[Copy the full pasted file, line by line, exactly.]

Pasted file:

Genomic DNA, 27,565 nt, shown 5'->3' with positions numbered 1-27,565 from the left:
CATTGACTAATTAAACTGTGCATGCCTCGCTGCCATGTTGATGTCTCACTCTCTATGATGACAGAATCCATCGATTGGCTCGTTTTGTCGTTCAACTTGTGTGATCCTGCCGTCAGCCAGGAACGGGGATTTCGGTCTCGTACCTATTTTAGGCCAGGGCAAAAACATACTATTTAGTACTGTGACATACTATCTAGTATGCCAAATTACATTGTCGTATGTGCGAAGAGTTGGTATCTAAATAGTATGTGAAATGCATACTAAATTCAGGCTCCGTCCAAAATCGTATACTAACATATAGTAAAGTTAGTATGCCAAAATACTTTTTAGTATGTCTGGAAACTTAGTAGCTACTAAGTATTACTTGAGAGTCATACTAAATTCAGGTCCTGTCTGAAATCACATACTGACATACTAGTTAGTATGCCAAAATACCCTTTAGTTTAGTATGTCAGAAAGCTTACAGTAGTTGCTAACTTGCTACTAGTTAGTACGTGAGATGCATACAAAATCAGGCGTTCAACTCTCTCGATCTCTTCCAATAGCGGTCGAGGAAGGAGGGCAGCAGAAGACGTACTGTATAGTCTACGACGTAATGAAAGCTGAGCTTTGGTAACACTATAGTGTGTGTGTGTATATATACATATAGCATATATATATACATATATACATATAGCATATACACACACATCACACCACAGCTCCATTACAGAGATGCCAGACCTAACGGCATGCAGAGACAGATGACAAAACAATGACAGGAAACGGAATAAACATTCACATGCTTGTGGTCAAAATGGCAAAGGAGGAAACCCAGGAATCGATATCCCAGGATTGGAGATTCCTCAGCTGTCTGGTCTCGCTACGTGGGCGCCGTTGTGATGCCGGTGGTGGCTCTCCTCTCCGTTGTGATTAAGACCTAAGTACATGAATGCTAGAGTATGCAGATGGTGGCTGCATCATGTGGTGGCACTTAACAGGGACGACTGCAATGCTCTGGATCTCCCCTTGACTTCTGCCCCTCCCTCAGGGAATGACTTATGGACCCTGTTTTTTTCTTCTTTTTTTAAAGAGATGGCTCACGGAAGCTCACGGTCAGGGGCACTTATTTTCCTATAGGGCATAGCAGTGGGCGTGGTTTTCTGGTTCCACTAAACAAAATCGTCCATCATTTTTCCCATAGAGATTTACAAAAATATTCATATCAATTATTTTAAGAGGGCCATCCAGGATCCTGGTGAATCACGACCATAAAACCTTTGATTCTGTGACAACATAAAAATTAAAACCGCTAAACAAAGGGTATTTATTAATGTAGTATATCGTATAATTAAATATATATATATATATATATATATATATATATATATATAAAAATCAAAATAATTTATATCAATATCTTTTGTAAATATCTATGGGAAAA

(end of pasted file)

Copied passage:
Genomic DNA, 27,565 nt, shown 5'->3' with positions numbered 1-27,565 from the left:
CATTGACTAATTAAACTGTGCATGCCTCGCTGCCATGTTGATGTCTCACTCTCTATGATGACAGAATCCATCGATTGGCTCGTTTTGTCGTTCAACTTGTGTGATCCTGCCGTCAGCCAGGAACGGGGATTTCGGTCTCGTACCTATTTTAGGCCAGGGCAAAAACATACTATTTAGTACTGTGACATACTATCTAGTATGCCAAATTACATTGTCGTATGTGCGAAGAGTTGGTATCTAAATAGTATGTGAAATGCATACTAAATTCAGGCTCCGTCCAAAATCGTATACTAACATATAGTAAAGTTAGTATGCCAAAATACTTTTTAGTATGTCTGGAAACTTAGTAGCTACTAAGTATTACTTGAGAGTCATACTAAATTCAGGTCCTGTCTGAAATCACATACTGACATACTAGTTAGTATGCCAAAATACCCTTTAGTTTAGTATGTCAGAAAGCTTACAGTAGTTGCTAACTTGCTACTAGTTAGTACGTGAGATGCATACAAAATCAGGCGTTCAACTCTCTCGATCTCTTCCAATAGCGGTCGAGGAAGGAGGGCAGCAGAAGACGTACTGTATAGTCTACGACGTAATGAAAGCTGAGCTTTGGTAACACTATAGTGTGTGTGTGTATATATACATATAGCATATATATATACATATATACATATAGCATATACACACACATCACACCACAGCTCCATTACAGAGATGCCAGACCTAACGGCATGCAGAGACAGATGACAAAACAATGACAGGAAACGGAATAAACATTCACATGCTTGTGGTCAAAATGGCAAAGGAGGAAACCCAGGAATCGATATCCCAGGATTGGAGATTCCTCAGCTGTCTGGTCTCGCTACGTGGGCGCCGTTGTGATGCCGGTGGTGGCTCTCCTCTCCGTTGTGATTAAGACCTAAGTACATGAATGCTAGAGTATGCAGATGGTGGCTGCATCATGTGGTGGCACTTAACAGGGACGACTGCAATGCTCTGGATCTCCCCTTGACTTCTGCCCCTCCCTCAGGGAATGACTTATGGACCCTGTTTTTTTCTTCTTTTTTTAAAGAGATGGCTCACGGAAGCTCACGGTCAGGGGCACTTATTTTCCTATAGGGCATAGCAGTGGGCGTGGTTTTCTGGTTCCACTAAACAAAATCGTCCATCATTTTTCCCATAGAGATTTACAAAAATATTCATATCAATTATTTTAAGAGGGCCATCCAGGATCCTGGTGAATCACGACCATAAAACCTTTGATTCTGTGACAACATAAAAATTAAAACCGCTAAACAAAGGGTATTTATTAATGTAGTATATCGTATAATTAAATATATATATATATATATATATATATATATATATATATAAAAATCAAAATAATTTATATCAATATCTTTTGTAAATATCTATGGGAAAA